I have noticed a dark pattern among papers that align themselves with critical or humanistic approaches to HCI. I myself have been guilty of contributing to that pattern (though I am trying to reform). But I still see it all the time as a peer reviewer and also as a Ph.D. supervisor.
And since I spend so much time evangelizing humanistic HCI, I thought it might also be good to point out one of its dark patterns, to encourage critical/humanist HCIers not to do it, and to encourage reviewers to call this out and use it as an argument against accepting the paper.
And of course I want to offer a positive way forward instead.
The dark pattern is:
“I love a critical theory/author; you in HCI should change your practice to use it, too.”
Characteristic features of this dark pattern include the following:
- An assertion of how naïve HCI is for not also having known this theory all along.
- No acknowledgement of nor engagement with the thousands of critical/humanistic papers in HCI.
- No articulation of a research problem or question that HCI is already asking or expressing within a given HCI domain (e.g., personal informatics, HCI4D, user experience).
- In other words, the research problem is expressed something like this: “I can’t believe you ignoramuses don’t know what Deleuze says about the Movement Image, but oh man, if you did, your HCI would be as hep as a Robbe-Grillet novel; happily, I am here to teach Deleuze to you; I’ve got a whole page devoted to his thought.” (I might be exaggerating for effect, but seriously, sometimes this is how it sounds).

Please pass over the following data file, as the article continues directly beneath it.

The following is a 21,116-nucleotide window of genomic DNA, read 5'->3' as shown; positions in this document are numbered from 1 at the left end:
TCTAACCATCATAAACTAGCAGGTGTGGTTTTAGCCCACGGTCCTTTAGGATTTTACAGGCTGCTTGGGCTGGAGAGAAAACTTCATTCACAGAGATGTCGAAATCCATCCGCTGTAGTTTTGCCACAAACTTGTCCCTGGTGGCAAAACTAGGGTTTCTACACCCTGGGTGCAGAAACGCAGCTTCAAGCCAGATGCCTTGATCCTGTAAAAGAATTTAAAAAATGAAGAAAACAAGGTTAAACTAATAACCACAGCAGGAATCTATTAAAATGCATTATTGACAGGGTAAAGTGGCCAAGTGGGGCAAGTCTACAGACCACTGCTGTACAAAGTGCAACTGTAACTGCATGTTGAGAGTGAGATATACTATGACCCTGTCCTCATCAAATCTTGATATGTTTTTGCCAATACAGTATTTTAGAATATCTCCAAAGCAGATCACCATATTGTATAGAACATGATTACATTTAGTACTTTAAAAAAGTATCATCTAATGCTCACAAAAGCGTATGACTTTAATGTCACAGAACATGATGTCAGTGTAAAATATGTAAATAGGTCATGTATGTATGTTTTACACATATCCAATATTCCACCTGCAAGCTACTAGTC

- A writing style that resembles that of a drunk Derrida trying to impress someone.
- A references list full of Heidegger, Foucault, Merleau-Ponty, and Deleuze.
- A references list that literally cites no HCI papers at all.
- A response to one’s inevitable rejection by saying that HCI is too stupid or too bigoted against the humanities to get it (tip: it is not).
Now, there is a light pattern version of this that I would argue for instead.
This version completely buys into the project of importing and evangelizing on behalf of this or that critical theory. But it seeks to do so in a dialogic, rather than imperialistic, way.
The light pattern is:
“I understand current HCI practice in domain D to be Dprax. I understand that Dprob is a known problem/challenge in Dprax. I hope to contribute to Dprax by turning to critical theory T to help understand better/clarify what is actionable about/reframe Dprob.”
Characteristic features of this light pattern include the following:
- Respect for prior HCI research as rigorous, informed, and of high scholarly quality, even if it doesn’t seem aware of or make good use of your favorite theory or its ilk.
- A focus on what that prior research itself articulates as a problem, gap, opportunity, challenge, or whatnot.
- A generously cited and clearly articulated statement of the state of the art and its known challenges/problems. Your HCI readers, which might include the people you are citing, must be able to see themselves in your characterization; they must agree, within reason, that you’ve characterized their work and their challenges in a fair way.
- A positioning of your theory as potentially helping others grapple with that challenge or problem. It won’t solve it, so don’t say it will.